The remaining $300 million the company will pay in principal in 2014 should be covered through the divestiture of its 114,500 net acres in the Delaware and Midland Basins of West Texas/SE New Mexico.  As shown by the table below, the average acreage value for assets in this area is $4,316 which values FST’s acreage at $494 million.  Even if FST receives a valuation near the lower bound of the sample size, it will still cover its expected principal payments in 2014.  It’s my view that this company should be soluble through the end of fiscal year 2018, but surviving beyond that will require the type of fiscal austerity that would impress even the Greeks.

Recent Permian Transactions

Forest seems to have finally figured out that it doesn’t have daddy’s credit card anymore and needs to start showing some financial constraint.  Its Q4’12 capital budget is approximately $84 million, down 50% from Q3.  For fiscal year 2012, spending will be an estimated $624 million, $59 million less than in 2011.  Next year, spending figures to decrease significantly as the company attempts to spend within cash flow.  It only generated $286 million in cash flow during the nine months ended September 30, 2012 and  if cash flow is flat year-over-year (conservatively speaking), the company will have $381 million to spend next year.  While that’s not the type of spending trajectory we want to see for a potential investment, at least Forest is taking its medicine.

The company’s survival beyond 2018 will be dependent upon its ability to develop its existing asset base while spending within cash-flow.  On paper, it has a great asset in the Eagle Ford with 40k net in Gonzales County, but its results there have been disappointing to date.  Based on the data I saw from the Texas Railroad Commission, the company has one good well in Holmes 1H which has produced more than 100k barrels of oil in just under a year, a handful of economic wells and just as many poor wells.  It’s not unusual for a company to have inconsistent results at the beginning of a drilling program, but I would have liked to see a few more good wells from its Eagle Ford program.  I still think this acreage will turn out to be productive for the company, but FST’s struggles there to date are something to monitor.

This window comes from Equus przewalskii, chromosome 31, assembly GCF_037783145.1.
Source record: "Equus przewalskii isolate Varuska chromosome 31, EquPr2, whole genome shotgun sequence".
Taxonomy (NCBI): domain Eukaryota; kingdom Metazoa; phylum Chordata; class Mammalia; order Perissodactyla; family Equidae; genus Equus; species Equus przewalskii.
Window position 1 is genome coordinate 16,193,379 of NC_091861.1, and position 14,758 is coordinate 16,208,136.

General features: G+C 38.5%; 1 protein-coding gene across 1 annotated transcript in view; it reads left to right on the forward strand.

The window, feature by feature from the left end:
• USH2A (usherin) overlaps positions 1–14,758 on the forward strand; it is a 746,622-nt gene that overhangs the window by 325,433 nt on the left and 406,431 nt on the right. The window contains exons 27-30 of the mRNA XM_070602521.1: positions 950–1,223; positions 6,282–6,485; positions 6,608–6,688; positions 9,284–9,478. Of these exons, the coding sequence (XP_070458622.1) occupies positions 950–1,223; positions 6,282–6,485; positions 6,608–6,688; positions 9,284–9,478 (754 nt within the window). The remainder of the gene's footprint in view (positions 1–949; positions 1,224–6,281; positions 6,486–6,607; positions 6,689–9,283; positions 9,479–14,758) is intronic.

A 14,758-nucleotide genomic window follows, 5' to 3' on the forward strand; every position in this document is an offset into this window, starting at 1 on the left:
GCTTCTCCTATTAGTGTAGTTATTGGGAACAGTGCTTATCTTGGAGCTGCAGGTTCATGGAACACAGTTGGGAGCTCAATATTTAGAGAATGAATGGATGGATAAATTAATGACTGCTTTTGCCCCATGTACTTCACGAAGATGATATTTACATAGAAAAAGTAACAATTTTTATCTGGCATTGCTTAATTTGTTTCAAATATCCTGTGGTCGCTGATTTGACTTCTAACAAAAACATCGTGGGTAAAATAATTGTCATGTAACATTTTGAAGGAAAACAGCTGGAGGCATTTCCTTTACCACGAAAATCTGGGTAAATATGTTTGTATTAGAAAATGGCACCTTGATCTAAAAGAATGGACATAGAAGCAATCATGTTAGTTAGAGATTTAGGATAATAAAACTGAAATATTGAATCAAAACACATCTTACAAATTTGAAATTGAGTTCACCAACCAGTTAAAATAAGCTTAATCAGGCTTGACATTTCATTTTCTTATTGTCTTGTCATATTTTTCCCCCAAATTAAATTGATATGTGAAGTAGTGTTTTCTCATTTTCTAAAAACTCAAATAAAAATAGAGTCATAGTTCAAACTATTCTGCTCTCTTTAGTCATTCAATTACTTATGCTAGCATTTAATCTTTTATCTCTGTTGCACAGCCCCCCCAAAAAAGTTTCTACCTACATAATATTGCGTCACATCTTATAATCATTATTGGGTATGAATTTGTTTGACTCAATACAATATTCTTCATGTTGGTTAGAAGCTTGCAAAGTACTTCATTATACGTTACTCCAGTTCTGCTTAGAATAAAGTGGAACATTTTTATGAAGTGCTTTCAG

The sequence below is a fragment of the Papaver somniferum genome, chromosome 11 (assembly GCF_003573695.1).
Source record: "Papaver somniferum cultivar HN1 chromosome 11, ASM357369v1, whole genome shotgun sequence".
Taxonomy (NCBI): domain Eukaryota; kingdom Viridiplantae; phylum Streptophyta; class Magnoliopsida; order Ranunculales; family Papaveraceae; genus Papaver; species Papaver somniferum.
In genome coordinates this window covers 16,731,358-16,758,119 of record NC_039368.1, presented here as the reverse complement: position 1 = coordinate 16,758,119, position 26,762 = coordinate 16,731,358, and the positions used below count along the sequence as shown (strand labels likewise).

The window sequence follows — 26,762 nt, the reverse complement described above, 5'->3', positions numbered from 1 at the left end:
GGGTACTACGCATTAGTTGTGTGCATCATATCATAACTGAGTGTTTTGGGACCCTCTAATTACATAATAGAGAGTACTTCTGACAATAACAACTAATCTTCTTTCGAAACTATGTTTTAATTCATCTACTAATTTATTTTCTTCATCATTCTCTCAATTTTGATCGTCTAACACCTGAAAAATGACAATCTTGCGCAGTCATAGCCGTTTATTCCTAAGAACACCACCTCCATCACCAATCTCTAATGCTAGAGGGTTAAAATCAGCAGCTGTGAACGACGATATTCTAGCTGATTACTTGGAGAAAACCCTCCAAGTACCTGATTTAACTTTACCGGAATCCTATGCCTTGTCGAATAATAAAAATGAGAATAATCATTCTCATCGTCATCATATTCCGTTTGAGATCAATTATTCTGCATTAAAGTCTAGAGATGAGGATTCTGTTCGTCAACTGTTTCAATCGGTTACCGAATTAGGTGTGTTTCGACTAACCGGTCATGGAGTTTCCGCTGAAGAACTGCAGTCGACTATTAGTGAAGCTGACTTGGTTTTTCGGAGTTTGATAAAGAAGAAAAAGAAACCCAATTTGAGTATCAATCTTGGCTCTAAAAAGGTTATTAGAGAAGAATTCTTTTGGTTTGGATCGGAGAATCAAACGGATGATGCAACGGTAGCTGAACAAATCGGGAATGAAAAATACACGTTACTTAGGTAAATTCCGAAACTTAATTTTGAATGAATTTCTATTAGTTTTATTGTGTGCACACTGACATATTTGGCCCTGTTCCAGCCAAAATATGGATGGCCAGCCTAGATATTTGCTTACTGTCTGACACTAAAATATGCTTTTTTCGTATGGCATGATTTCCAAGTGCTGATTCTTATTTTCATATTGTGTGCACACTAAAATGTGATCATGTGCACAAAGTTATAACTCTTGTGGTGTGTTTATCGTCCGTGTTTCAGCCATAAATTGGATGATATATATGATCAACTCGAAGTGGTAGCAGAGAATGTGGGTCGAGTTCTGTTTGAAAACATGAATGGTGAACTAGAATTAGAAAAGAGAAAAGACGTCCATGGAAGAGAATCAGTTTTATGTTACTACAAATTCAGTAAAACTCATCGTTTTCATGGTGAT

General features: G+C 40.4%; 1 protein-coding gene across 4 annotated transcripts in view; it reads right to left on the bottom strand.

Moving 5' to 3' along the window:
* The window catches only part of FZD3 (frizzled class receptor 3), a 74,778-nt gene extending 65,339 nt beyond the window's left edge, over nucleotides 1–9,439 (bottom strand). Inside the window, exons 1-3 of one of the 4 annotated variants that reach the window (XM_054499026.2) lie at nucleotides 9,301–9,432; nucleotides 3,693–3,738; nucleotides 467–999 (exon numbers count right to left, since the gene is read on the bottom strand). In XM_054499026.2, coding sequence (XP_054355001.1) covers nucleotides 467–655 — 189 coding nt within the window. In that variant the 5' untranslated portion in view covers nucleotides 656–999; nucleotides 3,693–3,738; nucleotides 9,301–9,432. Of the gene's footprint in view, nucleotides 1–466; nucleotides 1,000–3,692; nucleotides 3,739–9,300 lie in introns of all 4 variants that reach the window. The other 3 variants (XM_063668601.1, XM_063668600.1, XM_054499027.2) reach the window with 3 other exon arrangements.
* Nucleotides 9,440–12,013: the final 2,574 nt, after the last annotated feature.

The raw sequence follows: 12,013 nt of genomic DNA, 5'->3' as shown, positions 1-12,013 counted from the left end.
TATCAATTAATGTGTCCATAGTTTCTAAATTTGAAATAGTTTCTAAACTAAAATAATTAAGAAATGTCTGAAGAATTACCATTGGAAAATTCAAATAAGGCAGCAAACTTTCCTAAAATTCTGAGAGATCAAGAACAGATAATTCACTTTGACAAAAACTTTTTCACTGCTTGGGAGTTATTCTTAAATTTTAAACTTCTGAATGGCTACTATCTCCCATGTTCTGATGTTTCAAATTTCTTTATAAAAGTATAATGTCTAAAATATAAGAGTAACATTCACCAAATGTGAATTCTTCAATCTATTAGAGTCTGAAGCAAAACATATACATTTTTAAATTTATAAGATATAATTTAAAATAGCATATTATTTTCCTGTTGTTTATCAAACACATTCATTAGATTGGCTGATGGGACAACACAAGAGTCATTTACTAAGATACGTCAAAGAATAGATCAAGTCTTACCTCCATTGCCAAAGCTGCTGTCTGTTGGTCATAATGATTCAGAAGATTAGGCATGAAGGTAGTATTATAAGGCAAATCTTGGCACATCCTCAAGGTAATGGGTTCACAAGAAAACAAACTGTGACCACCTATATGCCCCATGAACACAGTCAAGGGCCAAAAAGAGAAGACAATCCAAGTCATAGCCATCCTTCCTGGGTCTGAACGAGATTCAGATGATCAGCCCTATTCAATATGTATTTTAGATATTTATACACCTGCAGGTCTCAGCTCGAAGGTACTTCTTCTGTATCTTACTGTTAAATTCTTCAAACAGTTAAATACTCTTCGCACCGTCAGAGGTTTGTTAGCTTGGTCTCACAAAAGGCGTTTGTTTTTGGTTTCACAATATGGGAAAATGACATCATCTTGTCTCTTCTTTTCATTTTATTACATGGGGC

The company has had much more success in the mid-continent, where according to its Q3’12 earnings call it has recovered nearly one million barrels of oil equivalent (~70% oil) from eight hogshooter wells during the past year.  This acreage is the company’s prized asset, but it’s going to need its Eagle Ford acreage to be economic for it to survive.

The company’s reserves are currently trading at an EV/Mcfe of $1.46, which is quite a bargain considering its assets.  However, I’m not sold on its ability to develop its existing assets at this point and to be honest I don’t need to be as this company’s stock doesn’t look to be moving up anytime soon.  Also, management seems to be comfortable with maintaining a debt level circa $1.5 billion, which would still put its debt-to-cap North of 150%, a little too high for me.  If you already own the stock, there’s probably no reason to sell as it’s already trading near its bottom.  I’m not touching Forest, but if the debt doesn’t bother you it might be a stock to keep an eye on down the road.